... he is one of the few great men I have met in my life; that he is great in many ways, mentally and morally and mystically and practically... nobody who ever met or saw or heard Father McNabb has ever forgotten him.
From the ChesterBelloc Mandate
As soon as you get mass production you are delivered over to the token. Now you have to think of that. If you have got a small house of your own, and you have got a few books, you know nearly all your hooks—you don't require a catalogue. You almost know where every book is. You may organise them in any way you like—and the fallacy of organisation is one of the most interesting studies in animal psychology. But if you have a large library you are delivered over to the token. The next thing is the expert—the token begins to have control. That is morally wrong. That is against the moral order which intelligence has placed in this world. An organisation, for instance, in which the expert of tokens is more important than the expert of realities, is morally wrong. The intelligent order of this world is the moral order. I cannot develop that: to me it is intuitive.
When you are getting, for instance, efforts actually made to internationalise all the tokens, you are only going to make it worse—it is going to be more immoral...against the moral order of things. Of course the moral order is a very intelligent order, and the intelligent order is a moral order. As soon as you get the very big thing you cannot deal in the realities. You cannot cart about 600.000 tons of potatoes, but you can put them on a piece of paper.
Now the whole of the modern world has been organised by the token person, and it is at the bottom of both Capitalism and Communism. That works out actually, historically, this way. The first movement is practically to destroy the economic basis of the world, which is the family...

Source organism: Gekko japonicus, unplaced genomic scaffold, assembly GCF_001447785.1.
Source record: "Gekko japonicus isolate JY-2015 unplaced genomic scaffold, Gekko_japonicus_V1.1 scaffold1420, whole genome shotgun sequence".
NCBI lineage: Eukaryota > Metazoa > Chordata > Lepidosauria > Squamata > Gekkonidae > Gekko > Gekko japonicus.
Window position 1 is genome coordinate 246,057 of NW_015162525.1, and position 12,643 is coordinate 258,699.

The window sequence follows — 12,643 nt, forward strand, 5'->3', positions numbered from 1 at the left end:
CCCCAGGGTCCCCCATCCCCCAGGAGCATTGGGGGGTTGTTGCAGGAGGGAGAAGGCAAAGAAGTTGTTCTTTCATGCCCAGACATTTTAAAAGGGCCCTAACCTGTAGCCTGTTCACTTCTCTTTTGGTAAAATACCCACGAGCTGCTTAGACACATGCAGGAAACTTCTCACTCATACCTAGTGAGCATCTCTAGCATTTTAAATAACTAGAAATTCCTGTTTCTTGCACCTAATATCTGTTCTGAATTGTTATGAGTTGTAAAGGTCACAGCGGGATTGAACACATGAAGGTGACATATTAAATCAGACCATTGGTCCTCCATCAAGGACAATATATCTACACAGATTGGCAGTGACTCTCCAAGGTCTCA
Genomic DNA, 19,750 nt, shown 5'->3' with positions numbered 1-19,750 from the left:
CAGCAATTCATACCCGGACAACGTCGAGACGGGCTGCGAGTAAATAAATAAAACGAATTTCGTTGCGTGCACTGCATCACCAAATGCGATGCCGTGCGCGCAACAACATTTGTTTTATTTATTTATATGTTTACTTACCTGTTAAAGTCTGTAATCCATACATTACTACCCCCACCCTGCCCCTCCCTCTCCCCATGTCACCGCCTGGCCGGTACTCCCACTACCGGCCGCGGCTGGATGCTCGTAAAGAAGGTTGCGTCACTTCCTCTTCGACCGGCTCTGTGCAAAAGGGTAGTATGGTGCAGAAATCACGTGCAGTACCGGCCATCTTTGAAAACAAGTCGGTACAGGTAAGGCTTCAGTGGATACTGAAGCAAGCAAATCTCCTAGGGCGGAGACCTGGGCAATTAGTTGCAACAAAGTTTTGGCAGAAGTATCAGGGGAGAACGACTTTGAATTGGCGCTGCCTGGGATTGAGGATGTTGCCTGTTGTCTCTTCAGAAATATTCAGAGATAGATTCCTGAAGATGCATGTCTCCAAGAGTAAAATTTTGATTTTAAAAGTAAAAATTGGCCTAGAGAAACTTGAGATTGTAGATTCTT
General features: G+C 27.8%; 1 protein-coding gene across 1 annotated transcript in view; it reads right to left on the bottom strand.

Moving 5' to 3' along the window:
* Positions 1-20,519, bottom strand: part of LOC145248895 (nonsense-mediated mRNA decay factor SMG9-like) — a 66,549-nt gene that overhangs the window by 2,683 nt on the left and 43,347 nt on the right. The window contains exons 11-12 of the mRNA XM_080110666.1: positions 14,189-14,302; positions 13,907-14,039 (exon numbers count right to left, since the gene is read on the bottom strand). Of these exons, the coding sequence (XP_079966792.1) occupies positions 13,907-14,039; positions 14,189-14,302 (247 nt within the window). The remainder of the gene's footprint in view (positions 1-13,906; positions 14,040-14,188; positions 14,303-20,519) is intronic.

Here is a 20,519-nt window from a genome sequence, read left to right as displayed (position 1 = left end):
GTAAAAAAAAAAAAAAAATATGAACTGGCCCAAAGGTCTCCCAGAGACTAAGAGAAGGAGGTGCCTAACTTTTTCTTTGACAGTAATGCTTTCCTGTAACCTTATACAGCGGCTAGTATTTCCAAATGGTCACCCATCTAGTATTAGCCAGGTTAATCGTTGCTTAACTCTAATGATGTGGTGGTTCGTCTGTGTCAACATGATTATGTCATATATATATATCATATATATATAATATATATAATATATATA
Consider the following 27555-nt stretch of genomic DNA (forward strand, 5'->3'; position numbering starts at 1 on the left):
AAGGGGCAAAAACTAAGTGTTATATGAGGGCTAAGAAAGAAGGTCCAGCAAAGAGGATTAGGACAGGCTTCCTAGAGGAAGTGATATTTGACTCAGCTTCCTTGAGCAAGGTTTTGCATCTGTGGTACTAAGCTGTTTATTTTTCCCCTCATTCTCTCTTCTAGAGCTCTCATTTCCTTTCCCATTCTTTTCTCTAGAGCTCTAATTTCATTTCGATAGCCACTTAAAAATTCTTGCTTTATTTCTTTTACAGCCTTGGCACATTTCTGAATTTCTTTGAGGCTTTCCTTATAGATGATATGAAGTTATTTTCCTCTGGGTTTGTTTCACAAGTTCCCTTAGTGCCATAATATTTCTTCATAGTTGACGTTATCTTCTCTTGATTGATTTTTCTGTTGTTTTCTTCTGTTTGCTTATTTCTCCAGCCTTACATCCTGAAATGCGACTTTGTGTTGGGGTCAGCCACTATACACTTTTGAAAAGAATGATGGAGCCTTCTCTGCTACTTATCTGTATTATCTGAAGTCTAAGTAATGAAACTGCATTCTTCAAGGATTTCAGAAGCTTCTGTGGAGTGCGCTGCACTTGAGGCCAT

The family began to be an encumbrance—as if the most important production was not reproduction! That has to be the unit: all the other things are incidental. A great deal of fuss is being made, for instance, about growing wheat. It is families that have got to grow, not wheat. Wheat is necessary for the families, not the families for wheat. They scrapped the family for the individual. Then the individual began to be scrapped for the thing—wheat, motor cars. By not a logical (a person should never use the word logical when he means psychological or economic: I hardly ever use the word logical because I have to be accurate)—by a psychological necessity they were driven to scrapping the family for the individual, scrapping the individual for the thing. at last scrapping the thing for the token. Until at last you get almost a mathematical formula. Mind you, a mathematical result. I am told it now costs three times as much to sell a thing as to make it! That is what you call efficiency. Therefore an organisation of things, an arrangement of things which will scrap the family for the individual, and go on to even look upon the token as primary, is an immoral syatem; it is against the moral order which is in the world, whether there is a God or not.
Here incidentally I may remark that the great Decalogue—the greatest contribution to human thought and action Which has ever been made, in a sense, and which Jesus only authenticated, was promulgated by a very highly intelligent group of persons who had sufficient strength of intelligence and of will to go out of a capitalised and servilised country—Egypt. They recognised that the organisation of Egypt, which was exceedingly efficient—so efficient that I believe the furniture would compare favourably with the Tottenham Court Road—was wrong. There you have a moral thing. I will go on to a further immoral thing